A3 Communication Advice

A client asked me to give some pointers pertaining to A3 presentations and communication points. Here is a list of ten things that I mentioned and a few words of advice pertaining to each point. The following list is not exhaustive by any means and is just intended as some points of practical advice for thought starters. Continue reading A3 Communication Advice

When to write an A3 report?

A reader named Vimal from a processing company writes in this week with the following question:

Organizations encounter a number of problems of extremely different variety, importance and scale on a daily basis. However, addressing each of these problems using an A3 approach can be very challenging. How do we determine whether or not a problem demands an A3 approach to solving it?

This is a good question that we receive from time to time from readers and practitioners of A3 reports especially the problem solving variety. Here are two respective points of view from Prof. Durward Sobek and Art Smalley. Continue reading When to write an A3 report?

Common Mistakes in A3 Report Writing

Assembly Magazine did an article similar to this topic some type a while ago. At a recent client off site meeting I was asked to briefly discuss common mistakes I see made in A3 reports. The list is simply populated by observation and no doubt might change over time. It also varies of course widely case by case, company by company, etc. Here are a dozen items that I mentioned during the discussion. Continue reading Common Mistakes in A3 Report Writing

A3 Thinking Poster

A client recently asked if I had a poster for A3 thinking that they could post on meeting room walls and other locations for the purposes of general communication. I did not have one but agreed to sketch one out for discussion purposes. After that they would adjust it and make their own 24″ by 36″ posters. Here is the concept that I came up with. The poster has three levels and I will highlight each one below with some brief explanation. Continue reading A3 Thinking Poster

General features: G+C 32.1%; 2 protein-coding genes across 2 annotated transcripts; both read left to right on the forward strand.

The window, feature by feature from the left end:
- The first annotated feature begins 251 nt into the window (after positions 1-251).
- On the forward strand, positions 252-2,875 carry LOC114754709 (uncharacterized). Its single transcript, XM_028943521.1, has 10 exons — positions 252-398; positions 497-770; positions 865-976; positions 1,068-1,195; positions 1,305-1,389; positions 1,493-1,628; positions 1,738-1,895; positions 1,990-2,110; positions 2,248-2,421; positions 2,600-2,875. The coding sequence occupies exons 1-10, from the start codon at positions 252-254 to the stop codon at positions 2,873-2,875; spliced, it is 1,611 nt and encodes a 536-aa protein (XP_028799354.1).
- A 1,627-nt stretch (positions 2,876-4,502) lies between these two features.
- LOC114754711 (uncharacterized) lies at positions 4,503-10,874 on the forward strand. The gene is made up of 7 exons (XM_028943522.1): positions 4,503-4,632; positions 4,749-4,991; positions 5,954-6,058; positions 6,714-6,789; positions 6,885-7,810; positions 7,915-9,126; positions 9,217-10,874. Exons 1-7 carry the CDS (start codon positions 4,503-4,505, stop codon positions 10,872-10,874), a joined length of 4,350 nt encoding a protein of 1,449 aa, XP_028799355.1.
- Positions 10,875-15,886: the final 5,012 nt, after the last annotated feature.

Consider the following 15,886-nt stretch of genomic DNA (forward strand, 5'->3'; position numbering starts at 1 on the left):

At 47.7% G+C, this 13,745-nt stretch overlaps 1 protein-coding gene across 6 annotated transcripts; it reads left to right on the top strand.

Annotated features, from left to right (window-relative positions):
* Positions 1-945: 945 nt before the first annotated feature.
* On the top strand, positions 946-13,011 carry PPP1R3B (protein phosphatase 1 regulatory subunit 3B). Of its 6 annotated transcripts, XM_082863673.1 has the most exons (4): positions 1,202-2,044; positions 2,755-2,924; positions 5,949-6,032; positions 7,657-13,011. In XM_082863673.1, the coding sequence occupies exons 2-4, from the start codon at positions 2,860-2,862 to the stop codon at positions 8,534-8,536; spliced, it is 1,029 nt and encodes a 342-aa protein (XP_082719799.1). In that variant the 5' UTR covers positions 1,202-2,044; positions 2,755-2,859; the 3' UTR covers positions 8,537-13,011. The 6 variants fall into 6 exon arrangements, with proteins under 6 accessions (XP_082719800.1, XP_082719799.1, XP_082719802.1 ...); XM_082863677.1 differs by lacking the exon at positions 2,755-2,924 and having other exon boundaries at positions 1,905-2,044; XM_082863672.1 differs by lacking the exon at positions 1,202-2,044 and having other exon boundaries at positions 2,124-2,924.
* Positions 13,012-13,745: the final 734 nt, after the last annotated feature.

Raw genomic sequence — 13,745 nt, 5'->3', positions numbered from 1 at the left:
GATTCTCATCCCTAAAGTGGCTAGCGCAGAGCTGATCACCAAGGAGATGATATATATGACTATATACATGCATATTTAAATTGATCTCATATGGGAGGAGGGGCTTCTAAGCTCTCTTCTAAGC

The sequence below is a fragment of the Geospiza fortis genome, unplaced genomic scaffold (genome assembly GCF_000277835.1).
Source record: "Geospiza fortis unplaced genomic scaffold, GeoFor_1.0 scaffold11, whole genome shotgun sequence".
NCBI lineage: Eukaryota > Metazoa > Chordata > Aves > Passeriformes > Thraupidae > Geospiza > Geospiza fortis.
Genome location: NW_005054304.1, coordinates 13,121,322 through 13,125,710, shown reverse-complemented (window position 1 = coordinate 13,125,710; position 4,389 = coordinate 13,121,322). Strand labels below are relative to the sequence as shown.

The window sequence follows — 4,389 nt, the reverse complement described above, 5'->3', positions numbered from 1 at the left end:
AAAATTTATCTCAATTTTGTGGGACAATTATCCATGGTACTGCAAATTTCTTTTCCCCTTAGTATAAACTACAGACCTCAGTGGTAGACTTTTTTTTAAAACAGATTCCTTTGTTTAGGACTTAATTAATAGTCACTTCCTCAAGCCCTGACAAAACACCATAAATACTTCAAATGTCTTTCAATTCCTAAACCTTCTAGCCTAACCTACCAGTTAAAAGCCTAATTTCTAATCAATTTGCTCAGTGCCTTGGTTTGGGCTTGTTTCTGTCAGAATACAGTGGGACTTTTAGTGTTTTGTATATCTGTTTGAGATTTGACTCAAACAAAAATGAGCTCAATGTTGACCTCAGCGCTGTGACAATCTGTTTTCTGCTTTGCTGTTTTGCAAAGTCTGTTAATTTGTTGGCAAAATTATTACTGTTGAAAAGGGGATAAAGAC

A3 Mistakes to Avoid

Austin Weber of Assembly Magazine does a nice job summarizing some of the common mistakes to avoid in creating A3 reports. Visit this link below to read his write up.

Click here for the link to article

Introducing The Lean Edge

Professor Sobek and I had an invitation recently to participate in a new website called The Lean Edge with some fellow lean authors. The concept is that various authors will be asked a question by a guest participant. Each author will answer the question with a few paragraphs of response. The idea is not to give the same answer but to give some different replies from different points of view. For now the participating authors in addition to ourselves are:

  • Michael Balle
  • Orry Fiume
  • Dan Jones
  • Jeff Liker
  • Mike Rother

The initial question was asked by Professor Rob Austin author of Artful Making and other books as well.

As exciting as the lean ideas are, there’s a concern a person might have that starts with the name: Lean.  As in “lean and mean” or as in “cut your staff by half to make your operations leaner.” How do you keep lean initiatives from being bushwhacked by the cost cutting crowd, especially in today’s down economy? This is not an abstract worry. I’ve seen some so-called “lean” initiatives that looked suspiciously like cost cutting to get an organization ready for sale or spin off. How do you keep a program called “lean” from being (or perhaps becoming, step by step, as managers feel pressure) an apparently principled smoke screen to mask ruthless cost cutting? Partly this seems like an issue of priorities: Which take precedence, lasting improvements, or short term cost cutting? Managers might feel pressure to do both. And even when lean isn’t a smoke screen, people might suspect that it is, which amounts to an implementation problem. How do you get people who you need to cooperate in a lean initiative to put aside their suspicions and fears and embrace the overall philosophy?

Please visit the site to see some sample answers and submit reader comments. The purpose is thoughtful discussion from different points of view!

The Lean Edge